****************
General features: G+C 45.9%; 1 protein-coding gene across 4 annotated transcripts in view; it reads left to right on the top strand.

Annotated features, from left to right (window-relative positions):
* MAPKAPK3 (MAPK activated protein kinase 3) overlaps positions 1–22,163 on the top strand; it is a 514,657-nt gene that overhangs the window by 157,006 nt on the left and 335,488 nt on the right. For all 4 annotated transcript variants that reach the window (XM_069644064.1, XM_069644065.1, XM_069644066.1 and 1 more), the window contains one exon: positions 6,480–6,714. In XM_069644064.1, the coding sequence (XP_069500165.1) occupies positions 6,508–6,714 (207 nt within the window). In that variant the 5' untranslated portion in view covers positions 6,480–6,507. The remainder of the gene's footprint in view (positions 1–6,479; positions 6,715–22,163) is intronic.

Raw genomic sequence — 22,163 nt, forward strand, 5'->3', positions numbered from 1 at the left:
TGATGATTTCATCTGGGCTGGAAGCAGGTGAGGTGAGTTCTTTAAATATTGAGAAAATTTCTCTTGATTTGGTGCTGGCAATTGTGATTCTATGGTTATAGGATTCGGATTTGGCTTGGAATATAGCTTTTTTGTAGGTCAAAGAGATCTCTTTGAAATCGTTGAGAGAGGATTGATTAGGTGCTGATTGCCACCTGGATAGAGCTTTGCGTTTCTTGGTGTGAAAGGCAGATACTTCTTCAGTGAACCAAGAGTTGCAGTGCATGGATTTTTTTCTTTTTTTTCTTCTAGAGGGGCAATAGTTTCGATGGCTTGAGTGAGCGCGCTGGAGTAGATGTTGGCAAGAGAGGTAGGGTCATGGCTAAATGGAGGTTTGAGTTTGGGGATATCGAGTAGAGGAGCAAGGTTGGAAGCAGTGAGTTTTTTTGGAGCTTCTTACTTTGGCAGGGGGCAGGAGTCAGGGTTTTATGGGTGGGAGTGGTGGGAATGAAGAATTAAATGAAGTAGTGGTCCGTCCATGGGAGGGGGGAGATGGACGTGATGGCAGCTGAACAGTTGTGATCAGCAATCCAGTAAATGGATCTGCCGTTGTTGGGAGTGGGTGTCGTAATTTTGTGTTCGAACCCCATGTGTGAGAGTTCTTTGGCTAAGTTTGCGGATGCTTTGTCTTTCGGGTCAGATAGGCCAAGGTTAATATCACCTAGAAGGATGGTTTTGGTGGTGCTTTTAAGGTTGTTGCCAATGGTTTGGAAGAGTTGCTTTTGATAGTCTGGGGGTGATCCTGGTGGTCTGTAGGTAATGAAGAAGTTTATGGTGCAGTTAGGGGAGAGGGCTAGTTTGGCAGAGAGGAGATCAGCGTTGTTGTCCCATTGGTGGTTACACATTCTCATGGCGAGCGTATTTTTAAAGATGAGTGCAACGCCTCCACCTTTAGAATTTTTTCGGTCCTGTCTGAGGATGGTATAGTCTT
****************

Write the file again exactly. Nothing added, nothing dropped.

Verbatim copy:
General features: G+C 45.9%; 1 protein-coding gene across 4 annotated transcripts in view; it reads left to right on the top strand.

Annotated features, from left to right (window-relative positions):
* MAPKAPK3 (MAPK activated protein kinase 3) overlaps positions 1–22,163 on the top strand; it is a 514,657-nt gene that overhangs the window by 157,006 nt on the left and 335,488 nt on the right. For all 4 annotated transcript variants that reach the window (XM_069644064.1, XM_069644065.1, XM_069644066.1 and 1 more), the window contains one exon: positions 6,480–6,714. In XM_069644064.1, the coding sequence (XP_069500165.1) occupies positions 6,508–6,714 (207 nt within the window). In that variant the 5' untranslated portion in view covers positions 6,480–6,507. The remainder of the gene's footprint in view (positions 1–6,479; positions 6,715–22,163) is intronic.

Raw genomic sequence — 22,163 nt, forward strand, 5'->3', positions numbered from 1 at the left:
TGATGATTTCATCTGGGCTGGAAGCAGGTGAGGTGAGTTCTTTAAATATTGAGAAAATTTCTCTTGATTTGGTGCTGGCAATTGTGATTCTATGGTTATAGGATTCGGATTTGGCTTGGAATATAGCTTTTTTGTAGGTCAAAGAGATCTCTTTGAAATCGTTGAGAGAGGATTGATTAGGTGCTGATTGCCACCTGGATAGAGCTTTGCGTTTCTTGGTGTGAAAGGCAGATACTTCTTCAGTGAACCAAGAGTTGCAGTGCATGGATTTTTTTCTTTTTTTTCTTCTAGAGGGGCAATAGTTTCGATGGCTTGAGTGAGCGCGCTGGAGTAGATGTTGGCAAGAGAGGTAGGGTCATGGCTAAATGGAGGTTTGAGTTTGGGGATATCGAGTAGAGGAGCAAGGTTGGAAGCAGTGAGTTTTTTTGGAGCTTCTTACTTTGGCAGGGGGCAGGAGTCAGGGTTTTATGGGTGGGAGTGGTGGGAATGAAGAATTAAATGAAGTAGTGGTCCGTCCATGGGAGGGGGGAGATGGACGTGATGGCAGCTGAACAGTTGTGATCAGCAATCCAGTAAATGGATCTGCCGTTGTTGGGAGTGGGTGTCGTAATTTTGTGTTCGAACCCCATGTGTGAGAGTTCTTTGGCTAAGTTTGCGGATGCTTTGTCTTTCGGGTCAGATAGGCCAAGGTTAATATCACCTAGAAGGATGGTTTTGGTGGTGCTTTTAAGGTTGTTGCCAATGGTTTGGAAGAGTTGCTTTTGATAGTCTGGGGGTGATCCTGGTGGTCTGTAGGTAATGAAGAAGTTTATGGTGCAGTTAGGGGAGAGGGCTAGTTTGGCAGAGAGGAGATCAGCGTTGTTGTCCCATTGGTGGTTACACATTCTCATGGCGAGCGTATTTTTAAAGATGAGTGCAACGCCTCCACCTTTAGAATTTTTTCGGTCCTGTCTGAGGATGGTATAGTCTT